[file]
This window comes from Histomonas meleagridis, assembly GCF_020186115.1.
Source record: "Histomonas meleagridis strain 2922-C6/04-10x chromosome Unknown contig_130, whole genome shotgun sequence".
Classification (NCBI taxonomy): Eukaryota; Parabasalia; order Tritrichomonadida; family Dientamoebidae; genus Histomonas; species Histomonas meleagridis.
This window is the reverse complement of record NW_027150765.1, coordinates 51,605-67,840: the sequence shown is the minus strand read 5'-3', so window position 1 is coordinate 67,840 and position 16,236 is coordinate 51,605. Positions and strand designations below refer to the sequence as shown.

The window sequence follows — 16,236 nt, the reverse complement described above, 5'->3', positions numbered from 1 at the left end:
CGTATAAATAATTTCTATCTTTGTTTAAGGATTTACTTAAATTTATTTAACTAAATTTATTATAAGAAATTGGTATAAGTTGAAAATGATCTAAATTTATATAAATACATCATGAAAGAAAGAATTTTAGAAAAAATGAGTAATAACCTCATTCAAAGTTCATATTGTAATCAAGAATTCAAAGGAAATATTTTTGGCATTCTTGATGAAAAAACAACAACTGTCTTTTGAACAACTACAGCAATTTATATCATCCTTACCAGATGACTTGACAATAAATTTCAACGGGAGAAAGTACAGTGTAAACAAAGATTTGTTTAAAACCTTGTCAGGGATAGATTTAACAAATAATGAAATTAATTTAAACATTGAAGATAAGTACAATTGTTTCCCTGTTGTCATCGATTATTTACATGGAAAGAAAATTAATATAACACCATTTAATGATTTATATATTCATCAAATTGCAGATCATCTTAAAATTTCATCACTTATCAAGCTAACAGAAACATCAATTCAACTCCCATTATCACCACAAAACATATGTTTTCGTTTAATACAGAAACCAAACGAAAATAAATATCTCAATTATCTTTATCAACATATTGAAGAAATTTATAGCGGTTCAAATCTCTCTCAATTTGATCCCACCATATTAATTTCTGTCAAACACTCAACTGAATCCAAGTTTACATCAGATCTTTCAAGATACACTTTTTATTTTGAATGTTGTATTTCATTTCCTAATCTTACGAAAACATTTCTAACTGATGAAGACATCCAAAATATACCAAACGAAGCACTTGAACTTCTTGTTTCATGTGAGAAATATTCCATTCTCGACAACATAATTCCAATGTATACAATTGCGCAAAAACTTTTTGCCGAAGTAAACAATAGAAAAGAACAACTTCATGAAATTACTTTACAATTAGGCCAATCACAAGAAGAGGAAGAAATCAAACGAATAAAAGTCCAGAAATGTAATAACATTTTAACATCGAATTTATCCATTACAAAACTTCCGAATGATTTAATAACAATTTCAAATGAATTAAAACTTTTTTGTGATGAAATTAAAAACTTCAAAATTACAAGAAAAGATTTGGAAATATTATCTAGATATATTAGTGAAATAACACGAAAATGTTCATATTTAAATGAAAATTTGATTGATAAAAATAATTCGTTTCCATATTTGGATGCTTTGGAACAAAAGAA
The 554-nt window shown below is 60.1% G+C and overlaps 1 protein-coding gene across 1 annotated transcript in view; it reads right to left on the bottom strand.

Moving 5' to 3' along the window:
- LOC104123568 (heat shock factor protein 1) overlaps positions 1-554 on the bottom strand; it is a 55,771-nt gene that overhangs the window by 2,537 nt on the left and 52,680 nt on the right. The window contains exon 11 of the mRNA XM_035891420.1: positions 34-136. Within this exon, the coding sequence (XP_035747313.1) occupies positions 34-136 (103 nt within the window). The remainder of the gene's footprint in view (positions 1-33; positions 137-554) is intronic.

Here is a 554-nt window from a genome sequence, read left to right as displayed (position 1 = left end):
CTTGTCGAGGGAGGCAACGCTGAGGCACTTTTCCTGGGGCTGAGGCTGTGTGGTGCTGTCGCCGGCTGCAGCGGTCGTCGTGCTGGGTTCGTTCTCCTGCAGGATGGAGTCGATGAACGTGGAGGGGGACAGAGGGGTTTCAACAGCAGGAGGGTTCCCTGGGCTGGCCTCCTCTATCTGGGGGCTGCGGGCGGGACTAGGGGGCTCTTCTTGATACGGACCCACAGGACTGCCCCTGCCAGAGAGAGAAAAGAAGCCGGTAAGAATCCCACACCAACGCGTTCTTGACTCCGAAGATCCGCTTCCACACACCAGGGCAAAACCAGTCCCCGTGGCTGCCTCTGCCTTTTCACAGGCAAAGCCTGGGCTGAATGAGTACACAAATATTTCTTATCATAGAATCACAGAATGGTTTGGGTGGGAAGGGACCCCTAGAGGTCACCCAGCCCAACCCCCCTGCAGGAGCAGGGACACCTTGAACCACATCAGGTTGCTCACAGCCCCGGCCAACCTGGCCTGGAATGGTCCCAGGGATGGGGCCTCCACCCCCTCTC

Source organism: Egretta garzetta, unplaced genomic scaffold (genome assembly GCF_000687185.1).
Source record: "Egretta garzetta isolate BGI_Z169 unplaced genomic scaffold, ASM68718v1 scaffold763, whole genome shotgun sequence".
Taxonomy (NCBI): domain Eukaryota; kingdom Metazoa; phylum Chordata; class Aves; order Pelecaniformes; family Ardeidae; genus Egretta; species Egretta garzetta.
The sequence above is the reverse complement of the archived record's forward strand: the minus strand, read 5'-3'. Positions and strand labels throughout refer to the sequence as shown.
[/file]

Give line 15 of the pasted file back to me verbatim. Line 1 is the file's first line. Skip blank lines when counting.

The sequence above is the reverse complement of the archived record's forward strand: the minus strand, read 5'-3'. Positions and strand labels throughout refer to the sequence as shown.